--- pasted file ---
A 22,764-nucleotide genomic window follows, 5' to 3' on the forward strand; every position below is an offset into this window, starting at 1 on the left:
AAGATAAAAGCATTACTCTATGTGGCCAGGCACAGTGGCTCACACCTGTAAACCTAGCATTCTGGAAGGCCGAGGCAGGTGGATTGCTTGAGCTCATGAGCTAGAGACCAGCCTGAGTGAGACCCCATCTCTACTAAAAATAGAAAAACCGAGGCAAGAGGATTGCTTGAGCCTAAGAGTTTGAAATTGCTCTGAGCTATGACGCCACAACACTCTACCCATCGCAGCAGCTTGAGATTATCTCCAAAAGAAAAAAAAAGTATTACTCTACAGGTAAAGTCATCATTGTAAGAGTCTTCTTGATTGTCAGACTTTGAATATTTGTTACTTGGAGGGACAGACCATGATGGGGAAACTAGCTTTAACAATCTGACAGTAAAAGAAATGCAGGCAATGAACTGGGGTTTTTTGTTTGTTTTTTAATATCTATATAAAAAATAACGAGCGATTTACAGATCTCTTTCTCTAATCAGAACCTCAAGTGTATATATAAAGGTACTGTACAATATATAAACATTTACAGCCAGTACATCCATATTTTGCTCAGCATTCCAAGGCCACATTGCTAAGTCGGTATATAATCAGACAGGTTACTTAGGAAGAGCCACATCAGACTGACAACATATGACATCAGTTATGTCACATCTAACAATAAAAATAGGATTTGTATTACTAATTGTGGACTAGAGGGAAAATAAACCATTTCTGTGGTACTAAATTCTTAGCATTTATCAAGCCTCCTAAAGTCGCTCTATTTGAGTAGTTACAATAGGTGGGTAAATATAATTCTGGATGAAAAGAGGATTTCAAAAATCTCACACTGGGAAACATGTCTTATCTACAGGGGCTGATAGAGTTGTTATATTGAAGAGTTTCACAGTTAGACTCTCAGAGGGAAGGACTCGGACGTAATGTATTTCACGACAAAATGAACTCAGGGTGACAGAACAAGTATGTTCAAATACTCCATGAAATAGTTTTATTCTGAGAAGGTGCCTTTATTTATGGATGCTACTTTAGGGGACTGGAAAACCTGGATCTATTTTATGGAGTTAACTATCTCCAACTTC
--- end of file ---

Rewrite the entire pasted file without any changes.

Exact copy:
A 22,764-nucleotide genomic window follows, 5' to 3' on the forward strand; every position below is an offset into this window, starting at 1 on the left:
AAGATAAAAGCATTACTCTATGTGGCCAGGCACAGTGGCTCACACCTGTAAACCTAGCATTCTGGAAGGCCGAGGCAGGTGGATTGCTTGAGCTCATGAGCTAGAGACCAGCCTGAGTGAGACCCCATCTCTACTAAAAATAGAAAAACCGAGGCAAGAGGATTGCTTGAGCCTAAGAGTTTGAAATTGCTCTGAGCTATGACGCCACAACACTCTACCCATCGCAGCAGCTTGAGATTATCTCCAAAAGAAAAAAAAAGTATTACTCTACAGGTAAAGTCATCATTGTAAGAGTCTTCTTGATTGTCAGACTTTGAATATTTGTTACTTGGAGGGACAGACCATGATGGGGAAACTAGCTTTAACAATCTGACAGTAAAAGAAATGCAGGCAATGAACTGGGGTTTTTTGTTTGTTTTTTAATATCTATATAAAAAATAACGAGCGATTTACAGATCTCTTTCTCTAATCAGAACCTCAAGTGTATATATAAAGGTACTGTACAATATATAAACATTTACAGCCAGTACATCCATATTTTGCTCAGCATTCCAAGGCCACATTGCTAAGTCGGTATATAATCAGACAGGTTACTTAGGAAGAGCCACATCAGACTGACAACATATGACATCAGTTATGTCACATCTAACAATAAAAATAGGATTTGTATTACTAATTGTGGACTAGAGGGAAAATAAACCATTTCTGTGGTACTAAATTCTTAGCATTTATCAAGCCTCCTAAAGTCGCTCTATTTGAGTAGTTACAATAGGTGGGTAAATATAATTCTGGATGAAAAGAGGATTTCAAAAATCTCACACTGGGAAACATGTCTTATCTACAGGGGCTGATAGAGTTGTTATATTGAAGAGTTTCACAGTTAGACTCTCAGAGGGAAGGACTCGGACGTAATGTATTTCACGACAAAATGAACTCAGGGTGACAGAACAAGTATGTTCAAATACTCCATGAAATAGTTTTATTCTGAGAAGGTGCCTTTATTTATGGATGCTACTTTAGGGGACTGGAAAACCTGGATCTATTTTATGGAGTTAACTATCTCCAACTTC